THE number of attacks involving XL Bully and Bulldogs has been released by Merseyside Police as muzzle and banning orders are set to take effect.

In September, Prime Minister Rishi Sunak announced that XL Bullies would be added to the Dangerous Dogs Act following a number of serious attacks across the country.

From December 31, 2023, this means that this it will be illegal to buy, sell, or breed XL Bullies, while current pets must be microchipped, neutered, and kept on a lead and muzzle in public places.

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'Traumatic' attacks reported locally

St Helens Star: Christine Potts and her two dogs were attacked in Willow ParkChristine Potts and her two dogs were attacked in Willow Park (Image: Christine Potts)
Locally, a petition for the breed to be added to the Dangerous Dogs Act was started by a Newton-le-Willows woman after she was involved in a serious attack in August.

This attack saw a suspected XL Bully attacking and injuring three women and three dogs in Willow Park, Newton-le-Willows, which was described as a "horrific" and "traumatic" ordeal.

There have been numerous other attacks involving the breed over the past 18 months, with a dog, believed to be an XL Bully, put down after it attacked a woman on Frodsham Drive, Blackbrook, in August.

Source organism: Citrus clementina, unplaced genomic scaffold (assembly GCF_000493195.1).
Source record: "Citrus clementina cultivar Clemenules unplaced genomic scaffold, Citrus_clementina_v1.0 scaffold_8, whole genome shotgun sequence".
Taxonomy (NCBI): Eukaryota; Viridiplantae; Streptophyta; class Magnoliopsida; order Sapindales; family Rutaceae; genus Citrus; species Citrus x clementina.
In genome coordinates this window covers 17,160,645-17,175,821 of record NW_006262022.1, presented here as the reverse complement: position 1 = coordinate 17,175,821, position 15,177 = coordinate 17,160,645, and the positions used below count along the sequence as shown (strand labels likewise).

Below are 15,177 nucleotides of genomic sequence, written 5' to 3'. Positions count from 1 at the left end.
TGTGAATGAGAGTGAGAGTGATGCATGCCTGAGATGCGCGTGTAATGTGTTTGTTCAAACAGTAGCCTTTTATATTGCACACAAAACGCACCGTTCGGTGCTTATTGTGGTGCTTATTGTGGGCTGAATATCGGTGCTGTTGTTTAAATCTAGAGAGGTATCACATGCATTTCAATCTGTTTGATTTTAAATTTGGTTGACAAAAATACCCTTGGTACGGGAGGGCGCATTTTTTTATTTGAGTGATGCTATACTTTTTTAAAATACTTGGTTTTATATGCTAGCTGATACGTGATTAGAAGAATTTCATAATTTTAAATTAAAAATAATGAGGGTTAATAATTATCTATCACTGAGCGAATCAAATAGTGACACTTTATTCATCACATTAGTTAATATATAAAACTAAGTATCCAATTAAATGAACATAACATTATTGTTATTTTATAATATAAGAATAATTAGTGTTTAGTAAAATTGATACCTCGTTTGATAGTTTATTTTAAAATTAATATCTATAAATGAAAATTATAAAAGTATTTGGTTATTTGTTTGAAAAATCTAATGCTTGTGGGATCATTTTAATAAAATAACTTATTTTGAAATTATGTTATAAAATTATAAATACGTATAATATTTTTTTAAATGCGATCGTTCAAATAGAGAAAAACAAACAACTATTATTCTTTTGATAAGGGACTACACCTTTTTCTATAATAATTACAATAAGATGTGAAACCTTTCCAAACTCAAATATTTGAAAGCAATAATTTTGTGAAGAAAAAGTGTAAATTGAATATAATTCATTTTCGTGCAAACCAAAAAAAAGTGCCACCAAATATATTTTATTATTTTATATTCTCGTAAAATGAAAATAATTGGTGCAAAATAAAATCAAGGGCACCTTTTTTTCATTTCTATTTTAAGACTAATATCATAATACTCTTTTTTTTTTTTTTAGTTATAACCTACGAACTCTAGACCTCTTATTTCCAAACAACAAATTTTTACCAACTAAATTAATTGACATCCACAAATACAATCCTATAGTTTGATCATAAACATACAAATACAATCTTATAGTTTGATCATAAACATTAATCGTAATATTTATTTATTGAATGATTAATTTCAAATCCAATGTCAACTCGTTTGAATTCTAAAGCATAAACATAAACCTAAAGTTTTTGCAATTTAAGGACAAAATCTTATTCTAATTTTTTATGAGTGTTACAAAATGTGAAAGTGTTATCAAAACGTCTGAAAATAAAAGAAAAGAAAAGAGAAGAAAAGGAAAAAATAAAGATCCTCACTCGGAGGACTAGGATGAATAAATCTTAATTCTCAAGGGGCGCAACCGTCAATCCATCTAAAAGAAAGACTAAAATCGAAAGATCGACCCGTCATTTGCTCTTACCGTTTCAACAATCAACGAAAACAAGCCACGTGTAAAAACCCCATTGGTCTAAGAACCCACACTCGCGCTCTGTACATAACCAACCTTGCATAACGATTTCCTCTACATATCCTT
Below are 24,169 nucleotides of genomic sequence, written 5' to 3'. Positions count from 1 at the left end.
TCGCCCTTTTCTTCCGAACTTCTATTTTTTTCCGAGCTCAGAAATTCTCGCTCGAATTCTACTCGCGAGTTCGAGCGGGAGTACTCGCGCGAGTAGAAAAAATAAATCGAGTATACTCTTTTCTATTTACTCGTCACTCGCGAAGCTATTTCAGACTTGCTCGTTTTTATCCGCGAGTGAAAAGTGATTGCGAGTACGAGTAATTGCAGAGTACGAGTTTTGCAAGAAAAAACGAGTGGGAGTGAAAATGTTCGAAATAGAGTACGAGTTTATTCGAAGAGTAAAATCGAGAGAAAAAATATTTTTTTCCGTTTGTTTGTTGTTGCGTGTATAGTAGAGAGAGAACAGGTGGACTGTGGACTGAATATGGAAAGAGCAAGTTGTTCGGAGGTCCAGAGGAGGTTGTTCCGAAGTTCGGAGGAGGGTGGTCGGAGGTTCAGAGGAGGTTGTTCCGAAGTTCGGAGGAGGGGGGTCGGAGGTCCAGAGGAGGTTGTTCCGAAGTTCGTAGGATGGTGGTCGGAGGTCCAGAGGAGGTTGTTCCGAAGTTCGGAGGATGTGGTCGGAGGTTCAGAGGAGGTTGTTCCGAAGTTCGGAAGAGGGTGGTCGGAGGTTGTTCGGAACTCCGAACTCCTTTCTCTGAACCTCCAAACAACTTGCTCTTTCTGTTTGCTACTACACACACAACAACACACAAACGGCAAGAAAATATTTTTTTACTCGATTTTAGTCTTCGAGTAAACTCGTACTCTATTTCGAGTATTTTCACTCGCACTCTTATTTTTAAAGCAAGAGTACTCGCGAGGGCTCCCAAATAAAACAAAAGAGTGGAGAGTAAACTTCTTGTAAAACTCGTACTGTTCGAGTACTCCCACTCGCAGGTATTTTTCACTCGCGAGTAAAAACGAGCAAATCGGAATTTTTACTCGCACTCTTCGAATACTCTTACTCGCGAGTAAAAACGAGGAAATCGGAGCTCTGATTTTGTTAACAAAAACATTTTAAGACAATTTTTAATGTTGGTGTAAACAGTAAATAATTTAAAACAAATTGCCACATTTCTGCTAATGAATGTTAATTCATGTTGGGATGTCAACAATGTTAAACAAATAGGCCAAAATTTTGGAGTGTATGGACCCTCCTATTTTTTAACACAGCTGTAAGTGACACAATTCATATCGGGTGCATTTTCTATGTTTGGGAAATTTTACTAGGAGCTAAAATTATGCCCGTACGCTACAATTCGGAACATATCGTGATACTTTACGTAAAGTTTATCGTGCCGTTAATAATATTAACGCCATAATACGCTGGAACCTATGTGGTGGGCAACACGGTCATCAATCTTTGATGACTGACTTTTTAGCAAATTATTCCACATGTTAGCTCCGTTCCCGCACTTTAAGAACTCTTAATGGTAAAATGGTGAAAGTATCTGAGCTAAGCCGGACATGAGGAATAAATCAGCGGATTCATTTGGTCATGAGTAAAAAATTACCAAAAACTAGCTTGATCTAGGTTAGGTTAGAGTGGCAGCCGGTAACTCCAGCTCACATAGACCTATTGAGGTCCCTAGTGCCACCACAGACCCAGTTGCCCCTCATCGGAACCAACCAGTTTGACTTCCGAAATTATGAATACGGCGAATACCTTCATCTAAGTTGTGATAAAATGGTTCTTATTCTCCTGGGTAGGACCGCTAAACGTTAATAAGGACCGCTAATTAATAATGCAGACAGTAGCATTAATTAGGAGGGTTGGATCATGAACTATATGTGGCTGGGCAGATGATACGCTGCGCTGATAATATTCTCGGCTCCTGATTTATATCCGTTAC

Another "XL Bully type" attacked a four-month old Border Collier in front of its pregnant owner on Station Road, Sutton, in June, while the tragedy of one-year-old Bella-Rae Birch, who died from a dog attack in Blackbrook last year, also involved an XL Bully.

XL Bully and Bulldog attacks on the rise

St Helens Star: XL Bully attacks have been on the rise in MerseysideXL Bully attacks have been on the rise in Merseyside (Image: PA)
Following a Freedom of Information request to Merseyside Police, the Force has revealed the figures of dog attacks, defined as being dangerously out of control in a public place, related to XL Bullies and Bulldog-related breeds across Merseyside.

In 2020, there were no reported attacks that involved XL Bullies, although this is likely down to the fact that the dog became increasingly popular during lockdown and it has been difficult to determine their exact breed.

The information shows that there were 52 attacks throughout 2020 involving Bulldog-type dogs, although this figure may have been skewed by the pandemic and lockdowns.

In 2021, there were 11 reported attacks involving XL Bullies, and 69 other attacks involving Bulldog-type dogs across Merseyside.

In 2022, there were 24 reported attacks involving XL Bullies, and 112 other attacks involving Bulldog-type dogs across Merseyside.

The Freedom of Information request states that not all attacks include a description of the dog involved, and as it is often hard to determine an exact breed, these figures may be higher than reported.